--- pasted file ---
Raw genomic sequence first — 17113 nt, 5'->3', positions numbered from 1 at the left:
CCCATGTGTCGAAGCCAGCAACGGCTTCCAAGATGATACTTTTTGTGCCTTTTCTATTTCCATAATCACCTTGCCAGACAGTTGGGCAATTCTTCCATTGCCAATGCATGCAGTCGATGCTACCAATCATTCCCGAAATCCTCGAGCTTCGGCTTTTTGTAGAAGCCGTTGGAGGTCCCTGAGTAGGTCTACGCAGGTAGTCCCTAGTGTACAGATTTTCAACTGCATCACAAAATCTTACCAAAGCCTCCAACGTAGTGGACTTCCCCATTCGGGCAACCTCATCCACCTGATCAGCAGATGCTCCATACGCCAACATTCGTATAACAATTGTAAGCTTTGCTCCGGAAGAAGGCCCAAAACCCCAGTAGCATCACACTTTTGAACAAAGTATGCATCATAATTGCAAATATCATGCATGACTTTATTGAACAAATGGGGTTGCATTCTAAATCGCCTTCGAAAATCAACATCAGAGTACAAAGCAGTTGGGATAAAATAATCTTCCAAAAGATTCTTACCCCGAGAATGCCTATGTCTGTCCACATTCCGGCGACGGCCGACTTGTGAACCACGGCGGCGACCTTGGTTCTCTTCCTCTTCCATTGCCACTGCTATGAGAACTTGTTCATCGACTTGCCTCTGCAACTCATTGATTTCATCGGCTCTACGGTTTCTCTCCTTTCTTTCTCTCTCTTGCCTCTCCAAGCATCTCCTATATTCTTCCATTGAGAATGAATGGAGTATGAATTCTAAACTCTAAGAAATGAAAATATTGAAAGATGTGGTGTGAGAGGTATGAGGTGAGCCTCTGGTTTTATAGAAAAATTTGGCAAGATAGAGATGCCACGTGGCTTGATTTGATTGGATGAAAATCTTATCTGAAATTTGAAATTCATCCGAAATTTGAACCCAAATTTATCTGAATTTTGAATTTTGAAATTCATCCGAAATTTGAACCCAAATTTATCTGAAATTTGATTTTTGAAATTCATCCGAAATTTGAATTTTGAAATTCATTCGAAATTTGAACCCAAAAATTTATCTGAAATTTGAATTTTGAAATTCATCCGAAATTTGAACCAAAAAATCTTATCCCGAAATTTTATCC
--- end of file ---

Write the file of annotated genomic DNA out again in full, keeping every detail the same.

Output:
Raw genomic sequence first — 17113 nt, 5'->3', positions numbered from 1 at the left:
CCCATGTGTCGAAGCCAGCAACGGCTTCCAAGATGATACTTTTTGTGCCTTTTCTATTTCCATAATCACCTTGCCAGACAGTTGGGCAATTCTTCCATTGCCAATGCATGCAGTCGATGCTACCAATCATTCCCGAAATCCTCGAGCTTCGGCTTTTTGTAGAAGCCGTTGGAGGTCCCTGAGTAGGTCTACGCAGGTAGTCCCTAGTGTACAGATTTTCAACTGCATCACAAAATCTTACCAAAGCCTCCAACGTAGTGGACTTCCCCATTCGGGCAACCTCATCCACCTGATCAGCAGATGCTCCATACGCCAACATTCGTATAACAATTGTAAGCTTTGCTCCGGAAGAAGGCCCAAAACCCCAGTAGCATCACACTTTTGAACAAAGTATGCATCATAATTGCAAATATCATGCATGACTTTATTGAACAAATGGGGTTGCATTCTAAATCGCCTTCGAAAATCAACATCAGAGTACAAAGCAGTTGGGATAAAATAATCTTCCAAAAGATTCTTACCCCGAGAATGCCTATGTCTGTCCACATTCCGGCGACGGCCGACTTGTGAACCACGGCGGCGACCTTGGTTCTCTTCCTCTTCCATTGCCACTGCTATGAGAACTTGTTCATCGACTTGCCTCTGCAACTCATTGATTTCATCGGCTCTACGGTTTCTCTCCTTTCTTTCTCTCTCTTGCCTCTCCAAGCATCTCCTATATTCTTCCATTGAGAATGAATGGAGTATGAATTCTAAACTCTAAGAAATGAAAATATTGAAAGATGTGGTGTGAGAGGTATGAGGTGAGCCTCTGGTTTTATAGAAAAATTTGGCAAGATAGAGATGCCACGTGGCTTGATTTGATTGGATGAAAATCTTATCTGAAATTTGAAATTCATCCGAAATTTGAACCCAAATTTATCTGAATTTTGAATTTTGAAATTCATCCGAAATTTGAACCCAAATTTATCTGAAATTTGATTTTTGAAATTCATCCGAAATTTGAATTTTGAAATTCATTCGAAATTTGAACCCAAAAATTTATCTGAAATTTGAATTTTGAAATTCATCCGAAATTTGAACCAAAAAATCTTATCCCGAAATTTTATCC